Water as a resource, stress and disturbance shaping tundra vegetation

Tutkimustuotos: ArtikkelijulkaisuArtikkeliTieteellinenvertaisarvioitu

Kuvaus

Water is crucial for plant productivity and survival as a fundamental resource, but water conditions can also cause physiological stress and mechanical disturbance to vegetation. However, these different influences of water on vegetation patterns have not been evaluated simultaneously. Here, we demonstrate the importance of three water aspects (spatial and temporal variation of soil moisture and fluvial disturbance) for three ecologically and evolutionary distinct taxonomical groups (vascular plants, mosses, and lichens) in Fennoscandian mountain tundra. Fine‐scale plant occurrence data for 271 species were collected from 378 x 1 m2 plots sampled over broad environmental gradients (water, temperature, radiation, soil pH, cryogenic processes, and the dominant allelopathic plant species). While controlling all other key environmental variables, water in its different aspects proved to be a crucial environmental driver, acting on individual species and on community characteristics. The inclusion of the water variables significantly improved our models. In this high‐latitude system, the importance of spatial variability of water exceeds the importance of temperature for the fine‐scale distribution of species from the three taxonomical groups. We found differing responses to the three water variables between and within the taxonomical groups. Water as a resource was the most important water‐related variable in species distribution models across all taxonomical groups. Both water resource and disturbance were strongly related to vascular plant species richness, whereas for moss species richness, water resources had the highest influence. For lichen species richness, water disturbance was the most influential water‐related variable. These findings demonstrate that water variables are not only independent properties of tundra hydrology, but also that water is truly a multifaceted driver of vegetation patterns at high‐latitudes.

Alkuperäiskielienglanti
LehtiOikos
Vuosikerta128
Numero6
Sivut811-822
Sivumäärä12
ISSN0030-1299
DOI - pysyväislinkit
TilaJulkaistu - 1 kesäkuuta 2019
OKM-julkaisutyyppiA1 Alkuperäisartikkeli tieteellisessä aikakauslehdessä, vertaisarvioitu

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  • 1172 Ympäristötiede

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@article{3d107289256c4d118cfd141354b5864f,
title = "Water as a resource, stress and disturbance shaping tundra vegetation",
abstract = "Water is crucial for plant productivity and survival as a fundamental resource, but water conditions can also cause physiological stress and mechanical disturbance to vegetation. However, these different influences of water on vegetation patterns have not been evaluated simultaneously. Here, we demonstrate the importance of three water aspects (spatial and temporal variation of soil moisture and fluvial disturbance) for three ecologically and evolutionary distinct taxonomical groups (vascular plants, mosses and lichens) in Fennoscandian mountain tundra. Fine‐scale plant occurrence data for 271 species were collected from 378 × 1 m2 plots sampled over broad environmental gradients (water, temperature, radiation, soil pH, cryogenic processes and the dominant allelopathic plant species). While controlling all other key environmental variables, water in its different aspects proved to be a crucial environmental driver, acting on individual species and on community characteristics. The inclusion of the water variables significantly improved our models. In this high‐latitude system, the importance of spatial variability of water exceeds the importance of temperature for the fine‐scale distribution of species from the three taxonomical groups. We found differing responses to the three water variables between and within the taxonomical groups. Water as a resource was the most important water‐related variable in species distribution models across all taxonomical groups. Both water resource and disturbance were strongly related to vascular plant species richness, whereas for moss species richness, water resources had the highest influence. For lichen species richness, water disturbance was the most influential water‐related variable. These findings demonstrate that water variables are not only independent properties of tundra hydrology, but also that water is truly a multifaceted driver of vegetation patterns at high‐latitudes.",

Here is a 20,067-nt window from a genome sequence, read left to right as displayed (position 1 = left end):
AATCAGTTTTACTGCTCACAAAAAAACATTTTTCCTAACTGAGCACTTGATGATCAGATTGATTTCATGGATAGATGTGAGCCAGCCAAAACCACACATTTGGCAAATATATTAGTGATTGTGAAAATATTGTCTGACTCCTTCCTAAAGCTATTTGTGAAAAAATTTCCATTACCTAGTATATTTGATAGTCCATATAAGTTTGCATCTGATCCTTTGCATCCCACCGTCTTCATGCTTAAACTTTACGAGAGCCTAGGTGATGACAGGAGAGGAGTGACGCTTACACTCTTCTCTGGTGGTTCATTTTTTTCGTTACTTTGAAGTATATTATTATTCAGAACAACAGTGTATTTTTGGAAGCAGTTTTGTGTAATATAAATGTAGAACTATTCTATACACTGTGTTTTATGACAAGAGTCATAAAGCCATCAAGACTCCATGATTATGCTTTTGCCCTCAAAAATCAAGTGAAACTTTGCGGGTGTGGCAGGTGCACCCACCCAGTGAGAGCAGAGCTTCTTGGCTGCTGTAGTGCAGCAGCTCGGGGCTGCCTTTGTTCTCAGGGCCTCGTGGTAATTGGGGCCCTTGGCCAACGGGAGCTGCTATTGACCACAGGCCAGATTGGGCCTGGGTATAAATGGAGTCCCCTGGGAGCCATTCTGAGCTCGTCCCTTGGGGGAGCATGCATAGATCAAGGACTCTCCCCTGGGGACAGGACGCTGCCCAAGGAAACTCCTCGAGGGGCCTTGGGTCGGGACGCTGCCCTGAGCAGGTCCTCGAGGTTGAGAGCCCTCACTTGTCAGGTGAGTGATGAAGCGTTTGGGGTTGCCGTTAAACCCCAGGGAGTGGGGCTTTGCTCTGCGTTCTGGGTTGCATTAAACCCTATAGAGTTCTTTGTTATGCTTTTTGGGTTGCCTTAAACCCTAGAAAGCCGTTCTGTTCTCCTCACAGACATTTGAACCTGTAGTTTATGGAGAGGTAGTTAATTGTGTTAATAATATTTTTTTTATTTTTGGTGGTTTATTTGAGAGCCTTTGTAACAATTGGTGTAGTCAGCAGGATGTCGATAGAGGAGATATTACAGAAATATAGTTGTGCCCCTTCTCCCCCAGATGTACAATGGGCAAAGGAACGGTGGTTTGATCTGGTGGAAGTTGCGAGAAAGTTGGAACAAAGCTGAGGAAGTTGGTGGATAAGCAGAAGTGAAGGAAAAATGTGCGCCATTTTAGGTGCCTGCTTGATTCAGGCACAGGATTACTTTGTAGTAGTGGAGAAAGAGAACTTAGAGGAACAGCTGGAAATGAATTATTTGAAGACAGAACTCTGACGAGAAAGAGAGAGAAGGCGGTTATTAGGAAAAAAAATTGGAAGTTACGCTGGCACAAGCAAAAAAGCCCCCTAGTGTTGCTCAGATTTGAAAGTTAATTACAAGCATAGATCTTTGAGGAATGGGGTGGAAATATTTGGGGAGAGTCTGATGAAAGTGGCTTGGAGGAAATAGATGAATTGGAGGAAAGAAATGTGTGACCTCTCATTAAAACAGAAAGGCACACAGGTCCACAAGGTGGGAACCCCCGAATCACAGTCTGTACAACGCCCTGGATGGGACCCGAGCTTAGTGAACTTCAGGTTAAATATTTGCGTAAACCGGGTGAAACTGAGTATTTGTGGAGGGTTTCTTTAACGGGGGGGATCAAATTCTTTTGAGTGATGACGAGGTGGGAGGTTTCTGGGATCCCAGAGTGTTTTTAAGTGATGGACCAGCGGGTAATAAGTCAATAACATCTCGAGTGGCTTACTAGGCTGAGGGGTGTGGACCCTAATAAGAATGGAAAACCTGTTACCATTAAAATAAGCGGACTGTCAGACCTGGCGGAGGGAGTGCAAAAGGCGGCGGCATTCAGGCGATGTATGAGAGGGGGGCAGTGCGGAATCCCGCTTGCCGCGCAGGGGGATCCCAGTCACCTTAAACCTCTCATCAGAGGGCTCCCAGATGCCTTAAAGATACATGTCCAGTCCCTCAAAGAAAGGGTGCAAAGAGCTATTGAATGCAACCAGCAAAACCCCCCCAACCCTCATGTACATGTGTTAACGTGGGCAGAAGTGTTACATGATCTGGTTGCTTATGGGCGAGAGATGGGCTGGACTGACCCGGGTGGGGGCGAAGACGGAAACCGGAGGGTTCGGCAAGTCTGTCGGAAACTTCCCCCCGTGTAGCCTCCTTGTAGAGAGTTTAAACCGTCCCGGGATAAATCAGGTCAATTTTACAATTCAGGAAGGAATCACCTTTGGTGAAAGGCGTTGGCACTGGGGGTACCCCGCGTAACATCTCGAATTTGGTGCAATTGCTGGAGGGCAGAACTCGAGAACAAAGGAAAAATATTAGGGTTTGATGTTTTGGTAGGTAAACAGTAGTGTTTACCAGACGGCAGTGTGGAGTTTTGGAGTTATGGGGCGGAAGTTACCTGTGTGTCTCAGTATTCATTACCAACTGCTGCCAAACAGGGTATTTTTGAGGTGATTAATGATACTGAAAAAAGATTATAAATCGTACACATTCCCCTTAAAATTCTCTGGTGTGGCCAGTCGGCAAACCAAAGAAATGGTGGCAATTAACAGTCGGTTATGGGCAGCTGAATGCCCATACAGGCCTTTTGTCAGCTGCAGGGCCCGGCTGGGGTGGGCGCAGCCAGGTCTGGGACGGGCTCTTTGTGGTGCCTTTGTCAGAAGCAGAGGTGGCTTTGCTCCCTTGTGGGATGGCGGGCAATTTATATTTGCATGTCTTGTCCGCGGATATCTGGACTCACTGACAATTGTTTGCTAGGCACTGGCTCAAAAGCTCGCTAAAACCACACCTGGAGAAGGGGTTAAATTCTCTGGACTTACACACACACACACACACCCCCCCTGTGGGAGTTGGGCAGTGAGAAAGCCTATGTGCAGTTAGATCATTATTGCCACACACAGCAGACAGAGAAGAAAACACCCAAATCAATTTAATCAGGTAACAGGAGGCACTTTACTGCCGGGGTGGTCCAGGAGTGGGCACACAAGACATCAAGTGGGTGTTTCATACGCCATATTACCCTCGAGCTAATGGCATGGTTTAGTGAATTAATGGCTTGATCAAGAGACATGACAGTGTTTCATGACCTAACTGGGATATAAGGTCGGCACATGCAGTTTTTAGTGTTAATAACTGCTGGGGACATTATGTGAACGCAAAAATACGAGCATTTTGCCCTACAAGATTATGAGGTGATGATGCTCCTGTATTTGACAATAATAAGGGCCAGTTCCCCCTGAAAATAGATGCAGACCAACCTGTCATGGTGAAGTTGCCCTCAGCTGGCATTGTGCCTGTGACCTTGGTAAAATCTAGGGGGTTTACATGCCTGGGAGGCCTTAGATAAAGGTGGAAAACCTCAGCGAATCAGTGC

keywords = "1172 Environmental sciences, arctic–alpine, soil moisture, species distribution, arctic-alpine, soil moisture, species distribution, SPECIES DISTRIBUTION MODELS, CLIMATE-CHANGE, ARCTIC TUNDRA, PLANT-GROWTH, SHRUB GROWTH, SNOW COVER, RESPONSES, ALPINE, BIODIVERSITY, TEMPERATURE",
author = "Julia Kemppinen and Pekka Niittynen and Juha Aalto and {le Roux}, {Peter C.} and Miska Luoto",
year = "2019",
month = "6",
day = "1",
doi = "10.1111/oik.05764",
language = "English",